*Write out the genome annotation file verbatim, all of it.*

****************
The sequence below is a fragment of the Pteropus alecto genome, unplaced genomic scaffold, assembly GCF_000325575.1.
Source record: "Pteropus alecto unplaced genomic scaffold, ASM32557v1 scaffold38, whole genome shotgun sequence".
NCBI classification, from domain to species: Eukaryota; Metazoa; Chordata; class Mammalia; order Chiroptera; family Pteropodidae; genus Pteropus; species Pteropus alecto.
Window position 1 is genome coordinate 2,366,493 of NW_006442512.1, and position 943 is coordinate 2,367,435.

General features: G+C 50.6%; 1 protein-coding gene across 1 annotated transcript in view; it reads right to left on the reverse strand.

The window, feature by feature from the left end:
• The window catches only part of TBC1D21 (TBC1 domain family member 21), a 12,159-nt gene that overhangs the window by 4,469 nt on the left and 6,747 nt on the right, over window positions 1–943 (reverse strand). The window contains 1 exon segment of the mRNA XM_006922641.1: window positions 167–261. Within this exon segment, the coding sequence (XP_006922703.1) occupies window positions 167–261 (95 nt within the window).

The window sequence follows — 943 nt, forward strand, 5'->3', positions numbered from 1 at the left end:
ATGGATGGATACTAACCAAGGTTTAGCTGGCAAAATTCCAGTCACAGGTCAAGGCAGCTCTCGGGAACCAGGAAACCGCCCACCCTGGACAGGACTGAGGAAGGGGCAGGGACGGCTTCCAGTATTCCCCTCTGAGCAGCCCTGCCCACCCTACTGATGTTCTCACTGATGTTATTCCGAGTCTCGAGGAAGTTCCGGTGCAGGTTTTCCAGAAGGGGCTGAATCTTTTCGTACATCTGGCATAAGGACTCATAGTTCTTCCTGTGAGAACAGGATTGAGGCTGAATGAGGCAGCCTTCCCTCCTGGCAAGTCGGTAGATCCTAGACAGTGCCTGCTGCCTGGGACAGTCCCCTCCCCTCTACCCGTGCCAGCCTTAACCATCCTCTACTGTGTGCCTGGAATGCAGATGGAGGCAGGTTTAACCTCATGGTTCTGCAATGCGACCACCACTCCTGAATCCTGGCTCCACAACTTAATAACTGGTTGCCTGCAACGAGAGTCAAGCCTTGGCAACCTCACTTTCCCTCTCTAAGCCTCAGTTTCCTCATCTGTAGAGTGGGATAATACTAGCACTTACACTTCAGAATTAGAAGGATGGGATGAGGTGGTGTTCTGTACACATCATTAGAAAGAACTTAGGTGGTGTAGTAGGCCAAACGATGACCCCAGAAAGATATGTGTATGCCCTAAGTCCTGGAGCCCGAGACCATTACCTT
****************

The sequence below is a fragment of the Pteropus alecto genome, unplaced genomic scaffold, assembly GCF_000325575.1.
Source record: "Pteropus alecto unplaced genomic scaffold, ASM32557v1 scaffold38, whole genome shotgun sequence".
NCBI classification, from domain to species: Eukaryota; Metazoa; Chordata; class Mammalia; order Chiroptera; family Pteropodidae; genus Pteropus; species Pteropus alecto.
Window position 1 is genome coordinate 2,366,493 of NW_006442512.1, and position 943 is coordinate 2,367,435.

General features: G+C 50.6%; 1 protein-coding gene across 1 annotated transcript in view; it reads right to left on the reverse strand.

The window, feature by feature from the left end:
• The window catches only part of TBC1D21 (TBC1 domain family member 21), a 12,159-nt gene that overhangs the window by 4,469 nt on the left and 6,747 nt on the right, over window positions 1–943 (reverse strand). The window contains 1 exon segment of the mRNA XM_006922641.1: window positions 167–261. Within this exon segment, the coding sequence (XP_006922703.1) occupies window positions 167–261 (95 nt within the window).

The window sequence follows — 943 nt, forward strand, 5'->3', positions numbered from 1 at the left end:
ATGGATGGATACTAACCAAGGTTTAGCTGGCAAAATTCCAGTCACAGGTCAAGGCAGCTCTCGGGAACCAGGAAACCGCCCACCCTGGACAGGACTGAGGAAGGGGCAGGGACGGCTTCCAGTATTCCCCTCTGAGCAGCCCTGCCCACCCTACTGATGTTCTCACTGATGTTATTCCGAGTCTCGAGGAAGTTCCGGTGCAGGTTTTCCAGAAGGGGCTGAATCTTTTCGTACATCTGGCATAAGGACTCATAGTTCTTCCTGTGAGAACAGGATTGAGGCTGAATGAGGCAGCCTTCCCTCCTGGCAAGTCGGTAGATCCTAGACAGTGCCTGCTGCCTGGGACAGTCCCCTCCCCTCTACCCGTGCCAGCCTTAACCATCCTCTACTGTGTGCCTGGAATGCAGATGGAGGCAGGTTTAACCTCATGGTTCTGCAATGCGACCACCACTCCTGAATCCTGGCTCCACAACTTAATAACTGGTTGCCTGCAACGAGAGTCAAGCCTTGGCAACCTCACTTTCCCTCTCTAAGCCTCAGTTTCCTCATCTGTAGAGTGGGATAATACTAGCACTTACACTTCAGAATTAGAAGGATGGGATGAGGTGGTGTTCTGTACACATCATTAGAAAGAACTTAGGTGGTGTAGTAGGCCAAACGATGACCCCAGAAAGATATGTGTATGCCCTAAGTCCTGGAGCCCGAGACCATTACCTT